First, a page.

I'm between books right now. I have a novella on submission and another novella waiting to be edited. For the first time in a while, I don't have an idea ready for my next book. That's okay. Ideas are plentiful. And there are no brand new story ideas. Everything's been done. That doesn't mean there aren't new and fresh takes on stories.
Waiting to write until you have a perfect, blockbuster idea isn't necessary. What makes a concept fresh is your take on it. Your voice, your outlook, your background, your experiences, the characters you create, and the way only you can tell the story. The late Richard Laymon referred to the unique way a writer tells a story as their "Secret Sauce." To illustrate this, let's take a well-worn horror antagonist, the vampire. Laymon told his own unique vampire tale in The Traveling Vampire Show. Contrast that to King's Salem's Lot. Both are vampire stories. Both couldn't be more different.
Laymon showcased his vampire in a carnival sideshow atmosphere. King brought his vampires to small town Maine. Both writers have distinct voices and styles. Two takes on the same idea, both very different. If you were to write a vampire story, how could you make it your own? Make it fresh? Something we haven't seen before?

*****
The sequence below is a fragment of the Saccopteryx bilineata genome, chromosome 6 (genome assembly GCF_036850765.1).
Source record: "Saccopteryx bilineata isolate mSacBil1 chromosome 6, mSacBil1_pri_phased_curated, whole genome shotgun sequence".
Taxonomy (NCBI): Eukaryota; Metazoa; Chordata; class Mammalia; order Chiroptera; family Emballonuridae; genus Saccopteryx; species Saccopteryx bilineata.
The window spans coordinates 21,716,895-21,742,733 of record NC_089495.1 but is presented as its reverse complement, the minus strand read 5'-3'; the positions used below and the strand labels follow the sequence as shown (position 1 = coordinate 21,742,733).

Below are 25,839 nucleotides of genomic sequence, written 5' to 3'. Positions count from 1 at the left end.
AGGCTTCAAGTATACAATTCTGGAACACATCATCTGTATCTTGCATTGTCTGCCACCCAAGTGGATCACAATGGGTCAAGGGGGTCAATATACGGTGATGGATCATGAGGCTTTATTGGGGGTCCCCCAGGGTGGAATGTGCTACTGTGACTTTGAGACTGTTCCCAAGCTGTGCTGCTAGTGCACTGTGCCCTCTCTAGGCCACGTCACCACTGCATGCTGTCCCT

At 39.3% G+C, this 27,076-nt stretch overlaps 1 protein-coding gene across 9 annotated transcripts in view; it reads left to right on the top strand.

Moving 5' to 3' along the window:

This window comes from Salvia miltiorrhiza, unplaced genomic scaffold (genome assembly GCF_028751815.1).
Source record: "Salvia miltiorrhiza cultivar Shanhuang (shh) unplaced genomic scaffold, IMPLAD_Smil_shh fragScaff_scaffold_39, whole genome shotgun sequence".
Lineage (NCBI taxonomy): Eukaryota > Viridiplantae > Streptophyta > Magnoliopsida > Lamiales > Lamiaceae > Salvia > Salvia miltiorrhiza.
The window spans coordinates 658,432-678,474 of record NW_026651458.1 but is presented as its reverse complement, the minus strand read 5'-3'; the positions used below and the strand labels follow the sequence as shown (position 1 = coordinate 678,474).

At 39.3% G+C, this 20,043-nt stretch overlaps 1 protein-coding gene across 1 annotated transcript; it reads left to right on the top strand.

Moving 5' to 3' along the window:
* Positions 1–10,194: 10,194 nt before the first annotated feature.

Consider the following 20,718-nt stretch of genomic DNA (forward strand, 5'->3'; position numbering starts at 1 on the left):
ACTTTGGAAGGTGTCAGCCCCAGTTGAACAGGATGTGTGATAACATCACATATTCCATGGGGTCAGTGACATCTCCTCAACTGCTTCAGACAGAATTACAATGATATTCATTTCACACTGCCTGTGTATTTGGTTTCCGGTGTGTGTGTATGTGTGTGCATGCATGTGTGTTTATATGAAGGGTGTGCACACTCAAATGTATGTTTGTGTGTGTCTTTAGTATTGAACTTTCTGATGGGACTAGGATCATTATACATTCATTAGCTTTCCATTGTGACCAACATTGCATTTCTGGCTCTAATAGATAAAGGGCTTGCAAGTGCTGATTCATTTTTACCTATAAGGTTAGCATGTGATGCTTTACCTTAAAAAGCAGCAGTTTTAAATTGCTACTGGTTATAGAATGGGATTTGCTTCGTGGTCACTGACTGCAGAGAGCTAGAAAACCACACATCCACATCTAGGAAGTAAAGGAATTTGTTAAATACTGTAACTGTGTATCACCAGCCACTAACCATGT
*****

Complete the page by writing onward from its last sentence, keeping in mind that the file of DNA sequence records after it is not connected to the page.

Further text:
You could play with some ideas, placing vampires in different scenarios. Richard Lange, in his excellent vampire novel, Rovers, features a vampire motorcycle gang. Chuck Wendig's Double Dead puts a vampire in the midst of a zombie apocalypse. What about a retail chain that employed vampires? Or a vampire amusement park? A secret military unit made up of vampires? What if vampires moved into your town? How would that play out? The possibilities are endless.
The important thing is to pick a concept that excites you and put a fresh spin on it. Ideas are plentiful. Write the type of story you'd like to read. Then tell the story only you could write.